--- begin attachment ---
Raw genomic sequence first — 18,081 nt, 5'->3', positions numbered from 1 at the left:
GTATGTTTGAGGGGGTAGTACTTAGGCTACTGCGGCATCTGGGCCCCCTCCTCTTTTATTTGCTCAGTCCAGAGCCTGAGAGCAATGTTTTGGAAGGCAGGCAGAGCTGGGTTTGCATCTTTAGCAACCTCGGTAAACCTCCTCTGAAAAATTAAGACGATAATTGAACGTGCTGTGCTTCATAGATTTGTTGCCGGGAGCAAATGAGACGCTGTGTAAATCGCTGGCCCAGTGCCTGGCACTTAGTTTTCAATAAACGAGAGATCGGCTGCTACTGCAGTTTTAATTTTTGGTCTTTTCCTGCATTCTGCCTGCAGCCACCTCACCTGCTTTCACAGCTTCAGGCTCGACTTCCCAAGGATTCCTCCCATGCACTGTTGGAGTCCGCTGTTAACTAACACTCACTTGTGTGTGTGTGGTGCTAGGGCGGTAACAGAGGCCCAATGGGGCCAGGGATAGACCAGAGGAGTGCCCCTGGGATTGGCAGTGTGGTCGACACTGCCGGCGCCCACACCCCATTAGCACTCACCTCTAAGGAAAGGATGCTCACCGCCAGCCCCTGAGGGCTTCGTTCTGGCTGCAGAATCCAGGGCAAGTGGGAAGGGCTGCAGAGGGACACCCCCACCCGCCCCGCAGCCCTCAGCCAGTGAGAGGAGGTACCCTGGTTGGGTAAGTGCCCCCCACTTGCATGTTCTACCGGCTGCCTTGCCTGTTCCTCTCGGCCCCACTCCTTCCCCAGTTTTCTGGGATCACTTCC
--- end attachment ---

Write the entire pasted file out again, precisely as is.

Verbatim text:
Raw genomic sequence first — 18,081 nt, 5'->3', positions numbered from 1 at the left:
GTATGTTTGAGGGGGTAGTACTTAGGCTACTGCGGCATCTGGGCCCCCTCCTCTTTTATTTGCTCAGTCCAGAGCCTGAGAGCAATGTTTTGGAAGGCAGGCAGAGCTGGGTTTGCATCTTTAGCAACCTCGGTAAACCTCCTCTGAAAAATTAAGACGATAATTGAACGTGCTGTGCTTCATAGATTTGTTGCCGGGAGCAAATGAGACGCTGTGTAAATCGCTGGCCCAGTGCCTGGCACTTAGTTTTCAATAAACGAGAGATCGGCTGCTACTGCAGTTTTAATTTTTGGTCTTTTCCTGCATTCTGCCTGCAGCCACCTCACCTGCTTTCACAGCTTCAGGCTCGACTTCCCAAGGATTCCTCCCATGCACTGTTGGAGTCCGCTGTTAACTAACACTCACTTGTGTGTGTGTGGTGCTAGGGCGGTAACAGAGGCCCAATGGGGCCAGGGATAGACCAGAGGAGTGCCCCTGGGATTGGCAGTGTGGTCGACACTGCCGGCGCCCACACCCCATTAGCACTCACCTCTAAGGAAAGGATGCTCACCGCCAGCCCCTGAGGGCTTCGTTCTGGCTGCAGAATCCAGGGCAAGTGGGAAGGGCTGCAGAGGGACACCCCCACCCGCCCCGCAGCCCTCAGCCAGTGAGAGGAGGTACCCTGGTTGGGTAAGTGCCCCCCACTTGCATGTTCTACCGGCTGCCTTGCCTGTTCCTCTCGGCCCCACTCCTTCCCCAGTTTTCTGGGATCACTTCC